GmbH-Neu: Easing Business Start-ups

Opinion | Matthias Wurz | April 2013

On 22 March, Justice Minister Beatrix Karl and Economics Minister Reinhold Mitterlehner presented the government’s proposal for revised rules for setting up new companies in Austria – specifically lowering the required capital to register a GmbH or limited company, and reducing fees. The aim is to lower the barriers for starting new businesses.

"A strong economy is the engine of Austria’s prosperity," Karl said at the presentation. "The GmbH-Neu makes access to [forming new] companies easier for young entrepreneurs."

Indeed, the recent data of the Economics Ministry, published in the daily Der Standard, underlines the government’s concerns: In order to set-up a limited (Ltd) company in Austria, start-up capital of at least €35,000 has been required – more than three times as much as the EU average (€8,000). Since the 2008 financial crisis, the number of limited company start-ups has dropped to about 8,000 annually, among the lowest in the EU; even four years later, there has been no significant increase.

But it’s not only the high capital requirements that might put off potential entrepreneurs; the set-up costs of €1,181.50 plus a mandatory charge of €150 for the entry in the national commercial register are definitely on the higher end in Europe. While in the UK, for example, the initial registration of an Ltd. company with Companies House, the responsible government agency, costs between £15 to 40 (approx. €18 to €47), Austria requires entrepreneurs to take the legal set-up at a notary, hence the high costs.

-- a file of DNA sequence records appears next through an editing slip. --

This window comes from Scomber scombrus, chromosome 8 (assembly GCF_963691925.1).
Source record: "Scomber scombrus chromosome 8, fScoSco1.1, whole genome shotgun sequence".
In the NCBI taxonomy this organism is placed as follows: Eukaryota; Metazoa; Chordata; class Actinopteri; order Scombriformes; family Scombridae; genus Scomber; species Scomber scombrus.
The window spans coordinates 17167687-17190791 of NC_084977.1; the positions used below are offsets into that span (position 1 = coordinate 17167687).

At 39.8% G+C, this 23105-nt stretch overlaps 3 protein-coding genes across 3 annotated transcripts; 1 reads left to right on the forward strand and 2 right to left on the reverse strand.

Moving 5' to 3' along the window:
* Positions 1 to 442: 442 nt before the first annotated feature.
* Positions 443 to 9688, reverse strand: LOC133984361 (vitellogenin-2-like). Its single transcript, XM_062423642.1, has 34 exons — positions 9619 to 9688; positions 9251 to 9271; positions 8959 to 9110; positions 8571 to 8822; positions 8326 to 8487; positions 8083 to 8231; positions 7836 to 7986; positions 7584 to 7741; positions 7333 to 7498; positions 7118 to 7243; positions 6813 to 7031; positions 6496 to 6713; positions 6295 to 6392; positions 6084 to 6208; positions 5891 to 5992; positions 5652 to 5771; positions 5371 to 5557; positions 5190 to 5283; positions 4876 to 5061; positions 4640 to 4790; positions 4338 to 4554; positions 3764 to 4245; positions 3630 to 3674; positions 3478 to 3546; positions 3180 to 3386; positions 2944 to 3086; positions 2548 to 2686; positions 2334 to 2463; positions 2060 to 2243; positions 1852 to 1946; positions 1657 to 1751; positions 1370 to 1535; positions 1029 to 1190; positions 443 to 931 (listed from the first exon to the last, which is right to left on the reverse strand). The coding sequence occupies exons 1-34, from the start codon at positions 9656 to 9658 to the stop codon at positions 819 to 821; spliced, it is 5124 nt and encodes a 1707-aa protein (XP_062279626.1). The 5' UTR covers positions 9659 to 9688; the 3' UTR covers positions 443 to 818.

The Austrian Government proposes lowering the registered ­capital to €10,000, cutting the set-up costs to €602 and dropping the registration charges altogether as of July 2013. Along with a significant reduction in the minimum corporate tax – from the current €1,750 to €500 annually – the proposal is a careful balance between encouraging potential entrepreneurs, thus improving Austria’s competitiveness, and the risk of early bankruptcy for new businesses.

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